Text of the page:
Precalculate loop invariants

The value canvasHeight / maxBinValue doesn't need to be recalculated every loop iteration because the value of it doesn't change within the loop. This kind of calculation is therefore known as a loop invariant and can be precalculated outside the loop for a small but measurable performance increase.

Eliminate unnecessary operations

Your code sets the initial maxBinValue = 0 and then changes it to 1 if the value is 0 after the loop. Why not just start with the value of 1? That way no post-loop adjustment is required.

Use pointers rather than indexing

Pointer arithmetic is often faster than indexing, so rather than having a loop construct for (int index = 0; index < BINS; index++) it is often faster instead to have something like for (unsigned *bin = histogramBins; bin != lastbin; ++bin)

Measure and verify

All of this is only of theoretical interest until you actually measure the performance on your machine. Your computer, operating system, and compiler are all likely different from mine, so what improves performance on my machine could actually slow things down on yours. The only way to know for sure is to measure.

I did so using the time command on my Linux machine and found that your original code took an average of 850ms for the program below, while the final optimized version took an average of 779ms. This is the test harness I used:

#include <stdlib.h>
#include <stdio.h>
#include <string.h>

/* test code goes here */

int main()
    const unsigned height=480;
    const unsigned width=640;
    unsigned char in[height*width];
    unsigned hist[BINS];
    for (unsigned i=0; i < height*width; ++i)
        in[i] = rand();
    for (int i=0; i < 1000; ++i) 
        calculateHistogram(in, width, height, 1024, hist);


This is the optimized version of your code. Note that BINS is moved outside the function so that it may also be used by the calling code.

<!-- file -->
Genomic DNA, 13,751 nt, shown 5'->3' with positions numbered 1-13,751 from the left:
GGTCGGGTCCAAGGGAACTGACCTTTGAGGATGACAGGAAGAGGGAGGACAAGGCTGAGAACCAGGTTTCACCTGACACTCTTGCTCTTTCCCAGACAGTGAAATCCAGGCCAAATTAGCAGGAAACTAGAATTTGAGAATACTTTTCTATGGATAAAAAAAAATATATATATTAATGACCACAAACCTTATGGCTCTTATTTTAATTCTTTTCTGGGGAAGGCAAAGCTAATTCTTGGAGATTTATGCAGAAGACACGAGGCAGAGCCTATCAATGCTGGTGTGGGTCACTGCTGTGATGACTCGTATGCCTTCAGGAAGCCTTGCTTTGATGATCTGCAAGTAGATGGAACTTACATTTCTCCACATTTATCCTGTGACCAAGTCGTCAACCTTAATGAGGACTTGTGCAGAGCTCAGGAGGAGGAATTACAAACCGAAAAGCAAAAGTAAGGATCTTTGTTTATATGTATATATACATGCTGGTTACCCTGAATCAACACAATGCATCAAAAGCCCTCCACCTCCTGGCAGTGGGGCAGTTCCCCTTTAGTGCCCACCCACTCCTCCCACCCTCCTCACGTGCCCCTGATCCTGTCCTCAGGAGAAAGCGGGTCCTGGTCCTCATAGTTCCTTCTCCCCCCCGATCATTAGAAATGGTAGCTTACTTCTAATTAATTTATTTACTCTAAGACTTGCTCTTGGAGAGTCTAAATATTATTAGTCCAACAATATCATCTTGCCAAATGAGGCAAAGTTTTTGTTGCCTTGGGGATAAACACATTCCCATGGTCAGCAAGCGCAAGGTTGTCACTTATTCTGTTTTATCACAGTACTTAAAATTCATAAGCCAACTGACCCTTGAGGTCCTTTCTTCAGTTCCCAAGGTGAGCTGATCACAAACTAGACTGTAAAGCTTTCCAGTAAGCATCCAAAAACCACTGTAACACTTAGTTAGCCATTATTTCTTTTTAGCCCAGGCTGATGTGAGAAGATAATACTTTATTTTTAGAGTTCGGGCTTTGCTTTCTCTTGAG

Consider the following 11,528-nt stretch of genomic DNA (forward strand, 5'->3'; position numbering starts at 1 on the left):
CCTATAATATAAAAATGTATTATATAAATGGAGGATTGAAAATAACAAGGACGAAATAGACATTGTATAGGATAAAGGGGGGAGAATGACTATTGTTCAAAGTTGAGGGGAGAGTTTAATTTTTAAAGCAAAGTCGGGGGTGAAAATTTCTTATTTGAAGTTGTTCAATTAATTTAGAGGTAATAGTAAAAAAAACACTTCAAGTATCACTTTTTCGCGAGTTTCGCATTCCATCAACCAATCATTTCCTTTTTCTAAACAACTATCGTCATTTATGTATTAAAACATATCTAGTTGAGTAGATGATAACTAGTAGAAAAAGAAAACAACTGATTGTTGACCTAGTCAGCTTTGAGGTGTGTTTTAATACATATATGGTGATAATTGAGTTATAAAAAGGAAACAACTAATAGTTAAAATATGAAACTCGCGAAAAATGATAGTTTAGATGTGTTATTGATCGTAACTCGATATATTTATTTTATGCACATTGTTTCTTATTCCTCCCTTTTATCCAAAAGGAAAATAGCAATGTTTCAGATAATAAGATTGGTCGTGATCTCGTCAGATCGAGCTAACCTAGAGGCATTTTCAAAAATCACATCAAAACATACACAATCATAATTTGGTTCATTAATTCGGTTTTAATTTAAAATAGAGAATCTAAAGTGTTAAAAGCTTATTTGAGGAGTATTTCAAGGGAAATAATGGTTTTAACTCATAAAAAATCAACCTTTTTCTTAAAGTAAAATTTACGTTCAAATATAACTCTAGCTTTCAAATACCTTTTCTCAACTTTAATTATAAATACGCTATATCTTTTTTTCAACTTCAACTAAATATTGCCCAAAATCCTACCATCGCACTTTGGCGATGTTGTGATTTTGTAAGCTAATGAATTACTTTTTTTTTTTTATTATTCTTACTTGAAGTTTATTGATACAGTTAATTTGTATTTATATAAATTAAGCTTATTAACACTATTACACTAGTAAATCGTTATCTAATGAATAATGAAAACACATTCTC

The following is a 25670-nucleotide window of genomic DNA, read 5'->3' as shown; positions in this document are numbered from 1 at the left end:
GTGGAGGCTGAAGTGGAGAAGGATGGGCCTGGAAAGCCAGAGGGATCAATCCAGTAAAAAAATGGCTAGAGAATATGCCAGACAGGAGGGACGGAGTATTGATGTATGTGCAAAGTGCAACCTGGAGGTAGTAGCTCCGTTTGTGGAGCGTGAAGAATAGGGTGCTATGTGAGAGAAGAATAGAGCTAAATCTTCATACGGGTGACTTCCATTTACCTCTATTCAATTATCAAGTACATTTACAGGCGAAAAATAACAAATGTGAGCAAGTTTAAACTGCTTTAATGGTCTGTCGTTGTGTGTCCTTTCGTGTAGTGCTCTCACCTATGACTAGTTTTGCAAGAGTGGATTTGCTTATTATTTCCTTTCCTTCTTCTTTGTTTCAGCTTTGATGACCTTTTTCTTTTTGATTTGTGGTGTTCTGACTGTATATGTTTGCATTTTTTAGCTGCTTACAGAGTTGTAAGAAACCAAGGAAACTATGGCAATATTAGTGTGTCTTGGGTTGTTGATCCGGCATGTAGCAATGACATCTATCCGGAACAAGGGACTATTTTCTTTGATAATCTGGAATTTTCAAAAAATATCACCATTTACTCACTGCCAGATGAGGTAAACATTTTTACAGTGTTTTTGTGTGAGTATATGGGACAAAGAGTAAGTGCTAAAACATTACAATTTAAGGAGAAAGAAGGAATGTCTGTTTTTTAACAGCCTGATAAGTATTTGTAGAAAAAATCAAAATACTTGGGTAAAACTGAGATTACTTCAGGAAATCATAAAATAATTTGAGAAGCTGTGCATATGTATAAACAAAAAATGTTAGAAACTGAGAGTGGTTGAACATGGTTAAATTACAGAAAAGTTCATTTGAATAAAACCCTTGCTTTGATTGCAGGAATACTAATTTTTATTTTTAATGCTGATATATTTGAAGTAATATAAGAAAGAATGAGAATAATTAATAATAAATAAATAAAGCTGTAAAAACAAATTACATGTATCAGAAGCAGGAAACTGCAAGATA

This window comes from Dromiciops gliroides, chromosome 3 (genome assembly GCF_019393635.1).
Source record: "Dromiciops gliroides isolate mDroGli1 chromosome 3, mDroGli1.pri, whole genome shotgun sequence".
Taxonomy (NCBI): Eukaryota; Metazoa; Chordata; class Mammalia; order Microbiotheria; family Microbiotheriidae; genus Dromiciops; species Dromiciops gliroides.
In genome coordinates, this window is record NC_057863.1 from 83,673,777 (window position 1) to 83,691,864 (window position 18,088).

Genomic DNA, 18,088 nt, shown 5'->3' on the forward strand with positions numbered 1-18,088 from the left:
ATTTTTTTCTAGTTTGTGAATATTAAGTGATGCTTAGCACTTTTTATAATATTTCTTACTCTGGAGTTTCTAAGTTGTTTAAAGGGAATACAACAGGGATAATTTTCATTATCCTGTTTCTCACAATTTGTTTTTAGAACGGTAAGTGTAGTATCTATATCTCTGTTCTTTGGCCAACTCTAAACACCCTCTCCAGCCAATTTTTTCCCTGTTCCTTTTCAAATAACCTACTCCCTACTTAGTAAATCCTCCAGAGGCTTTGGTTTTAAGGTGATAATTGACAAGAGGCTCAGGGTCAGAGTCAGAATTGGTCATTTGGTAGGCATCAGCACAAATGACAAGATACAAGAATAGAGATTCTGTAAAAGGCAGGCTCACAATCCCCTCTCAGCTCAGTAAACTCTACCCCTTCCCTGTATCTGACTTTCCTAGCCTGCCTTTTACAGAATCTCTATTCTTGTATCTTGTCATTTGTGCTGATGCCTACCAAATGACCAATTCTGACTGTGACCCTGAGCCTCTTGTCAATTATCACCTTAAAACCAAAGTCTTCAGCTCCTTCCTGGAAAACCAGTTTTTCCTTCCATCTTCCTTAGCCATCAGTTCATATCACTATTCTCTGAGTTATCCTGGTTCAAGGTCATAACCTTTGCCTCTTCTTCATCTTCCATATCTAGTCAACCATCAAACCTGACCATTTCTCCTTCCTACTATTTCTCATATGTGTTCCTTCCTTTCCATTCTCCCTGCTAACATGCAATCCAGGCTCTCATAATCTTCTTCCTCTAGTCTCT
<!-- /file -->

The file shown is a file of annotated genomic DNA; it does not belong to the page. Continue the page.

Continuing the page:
const int BINS = 256;

void calculateHistogram(const unsigned char* yuv420sp, const int yuvWidth,
    const int yuvHeight, const int canvasHeight, unsigned* histogramBins)
    // Clear the output
    memset(histogramBins, 0, BINS * sizeof(unsigned));

    // Get the bin values
    const unsigned char *last = &yuv420sp[yuvWidth*yuvHeight];

    for ( ; yuv420sp != last; ++yuv420sp)

    // Resolve the maximum count in bins
    unsigned maxBinValue = 1;
    const unsigned *lastbin = &histogramBins[BINS];

    for (unsigned *bin = histogramBins; bin != lastbin; ++bin)
        if (*bin > maxBinValue)
            maxBinValue = *bin;

    // Normalize to fit into the histogram UI canvas height
    unsigned scale = canvasHeight / maxBinValue;

    for (unsigned *bin = histogramBins; bin != lastbin; ++bin)
        *bin *= scale;
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Ineresting comments even though I didn't expect any of them to make a difference with any decent compiler. In any case, I am not quite sure that you can pre-compute canvasHeight / maxBinValue out of the loop (or at least not with integers operations). Indeed, let's assume for the sake of simplicity that canvasHeight < maxBinValue, then scale = 0 and I guess you can imagine what will happen when performing the multiplication. The division cannot be factorised out of the loop because what gets divised is not canvasHeight but x * canvasHeight. – Josay Apr 18 '14 at 16:03
You are right Josay, the division cannot be pre-computed outside the loop, otherwise would loose the required precision. – PerracoLabs Apr 18 '14 at 16:21
The division can still be precomputed, but may need added resolution. Choose according to your requirements and measure the performance. – Edward Apr 18 '14 at 19:08